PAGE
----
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Title: The Earliest Stage of Planet Formation: Numerical Simulations of Disk-planet Interaction and Observations of Protoplanetary Disks
Authors: Dong, Ruobing
Advisors: Rafikov, Roman R
Contributors: Astrophysical Sciences Department
Keywords: Circumstellar matter
Disk-planet interaction
Planet formation
Pre-main sequence stars
Protoplanetary disks
Subjects: Astrophysics
Issue Date: 2013
Publisher: Princeton, NJ : Princeton University
Abstract: Planets form in protoplanetary disks. In disks, planets excite structures such as spiral density waves, and may clear material around their orbits to form gaps, through gravitational disk-planet interactions. By identifying these structures and comparing them with disk-planet interaction theory, we can study where, when, and how planets form in disks. In this work, we present studies of disk-planet interactions using numerical hydrodynamic simulations and possible planet-induced signals in protoplanetary disks from direct imaging of disks. With very high spatial resolution, an accurate numerical solver, and a precise planetary potential, we carry out 2D shearing sheet simulations to provide detailed quantitative comparisons of numerical results with both linear and nonlinear analytical theories of the density waves excited by planets. We achieve excellent agreement with theory for the primary physical variables. Also, we study issues which are ignored by the theories, such as the emerging nonlinear effects in the linear stage. The effects of various numerical parameters are extensively investigated, and we provide a framework for future code testing in this field. Transitional disks are protoplanetary disks that have depleted inner regions. We obtain high spatial resolution near-infrared scattered light Subaru images of a sample of transitional disks as part of the SEEDS project, and carry out radiative transfer simulations to study their structure. We find that in some cases cavities are not present in the scattered light, which requires decoupling between the sub-um-sized and mm-sized grains inside the cavity. For another group of transitional disks in which Subaru does reveal the cavities at NIR, we focus on whether grains at different sizes have the same spatial distribution or not (i.e. the cavity size and the depletion factor inside the cavity for different dust populations). With our modeling results, we examine various transitional disk formation theories, and in particular, whether their cavities are opened by the forming planets in the systems.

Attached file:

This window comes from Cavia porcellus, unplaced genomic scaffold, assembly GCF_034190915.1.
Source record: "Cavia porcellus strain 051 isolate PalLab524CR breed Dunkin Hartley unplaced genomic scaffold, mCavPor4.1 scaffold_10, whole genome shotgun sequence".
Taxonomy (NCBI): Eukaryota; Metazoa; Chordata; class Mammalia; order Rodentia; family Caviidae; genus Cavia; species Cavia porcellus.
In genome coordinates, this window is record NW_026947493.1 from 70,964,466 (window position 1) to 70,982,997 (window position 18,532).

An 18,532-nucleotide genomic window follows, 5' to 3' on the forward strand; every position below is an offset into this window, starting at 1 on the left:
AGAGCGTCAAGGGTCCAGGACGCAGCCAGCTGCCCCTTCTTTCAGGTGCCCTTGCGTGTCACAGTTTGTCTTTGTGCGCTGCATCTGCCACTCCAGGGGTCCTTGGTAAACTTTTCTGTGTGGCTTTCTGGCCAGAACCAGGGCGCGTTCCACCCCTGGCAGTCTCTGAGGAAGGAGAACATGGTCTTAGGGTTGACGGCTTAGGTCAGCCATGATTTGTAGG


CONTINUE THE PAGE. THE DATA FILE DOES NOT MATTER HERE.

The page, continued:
Alternate format: The Mudd Manuscript Library retains one bound copy of each dissertation. Search for these copies in the library's main catalog
Type of Material: Academic dissertations (Ph.D.)
Language: en
Appears in Collections:Astrophysical Sciences

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